By Radwan Jakeem
NEW YORK, 5 May 2023 (IDN) — The sustainable management of the world’s forests will take centre stage at the United Nations Headquarters in New York at the UN Forum on Forests on 8-12 May 2023. Officials from UN Member States, the UN system, international and regional organizations, will gather to discuss this critical planetary resource.
According to a background paper, concurrently, there is growing recognition of the need to halt deforestation and tap into the potential of forests to address many of the socio-economic challenges in light of the increased level of inequality and poverty around the world, and issues related to food and energy insecurity, as well as increased prices of foods and goods.
In view of this, five crucial issues will underline the importance of this 18th Session of the United Nations Forum on Forests (UNFF18):
- Forests are essential to life on Earth: Forests cover 31 per cent of the Earth’s land area, contain over 80 per cent of the world’s terrestrial biodiversity, and store more carbon than the atmosphere.
- They support our well-being and livelihood: More than 1.6 billion people depend on forests for subsistence, livelihood, employment and income. Some 2 billion people, roughly one-third of the world’s population and two-thirds of households in Africa, still depend on wood fuel for cooking and heating.
- Healthy forests support healthy people: Forests and trees provide clean air and water and sustain us regardless of where we live. Zoonotic diseases account for 75 per cent of all emerging infectious diseases, and they usually occur when natural landscapes, such as forests, are cleared. Restoring forests and planting trees are an essential part of an integrated one health approach for people, species and the planet.
- Forests continue to be at risk: Every year, we continue to lose 10 million hectares of forests, an area roughly the size of the Republic of Korea. The world’s forests are at risk from illegal or unsustainable logging, forest fires, pollution, disease, pests, fragmentation and the impacts of climate change, including severe storms and other weather events.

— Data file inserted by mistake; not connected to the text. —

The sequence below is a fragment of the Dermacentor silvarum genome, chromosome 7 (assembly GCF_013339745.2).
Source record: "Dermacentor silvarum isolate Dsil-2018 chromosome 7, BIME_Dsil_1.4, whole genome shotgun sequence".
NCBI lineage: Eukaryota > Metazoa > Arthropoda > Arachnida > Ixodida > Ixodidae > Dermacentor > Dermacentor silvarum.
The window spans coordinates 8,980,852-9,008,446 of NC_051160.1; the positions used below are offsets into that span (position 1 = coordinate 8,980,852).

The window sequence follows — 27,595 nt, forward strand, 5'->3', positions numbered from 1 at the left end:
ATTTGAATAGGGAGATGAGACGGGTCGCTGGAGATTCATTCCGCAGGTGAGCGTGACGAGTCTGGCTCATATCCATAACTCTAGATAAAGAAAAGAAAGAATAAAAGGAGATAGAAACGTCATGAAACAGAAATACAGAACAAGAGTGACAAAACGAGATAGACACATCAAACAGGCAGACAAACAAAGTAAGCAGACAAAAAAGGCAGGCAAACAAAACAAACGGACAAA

- Restoring forests holds the key to a sustainable future: It is estimated that two billion hectares of degraded land worldwide have the potential to be restored. Revitalizing degraded forest is critical for meeting the UN target of increasing global forest area by 3 per cent by 2030. Doing so would also help countries to create new jobs, prevent soil erosion, protect watersheds, mitigate climate change, and safeguard biodiversity.
According to the background paper, the forthcoming UNFF18 will be a technical session, and thematically linked to the policy session of UNFF19 in 2024. It is expected to include an interactive exchange of experiences and lessons learned on thematic priorities among Members of the UNFF, the Collaborative Partnership on Forests (CPF) and its member organizations, regional and subregional organizations and processes, and major groups and other relevant stakeholders.
Besides, the interactive exchanges are expected to include consideration of the science-policy interface and cross-sectoral and emerging issues and will take into account youth, gender and regions perspectives. The main outcome of UNFF18 will be a chair’s summary of the discussions, including possible proposals for consideration at UNFF19.
The UNEF18 is expected to focus on (i) enhancing forest-based economic, social and environmental benefits (ii) Increase significantly the area of protected forests worldwide and other areas of sustainably managed forests, as well as the proportion of forest products from sustainably managed forests, and (iii) mobilizing financial resources and strengthening scientific and technical cooperation; promoting governance frameworks to advance implementation; and enhancing cooperation, coordination and coherence for sustainable forest management. [IDN-InDepthNews]
Image: © UN DESA / Mita Sen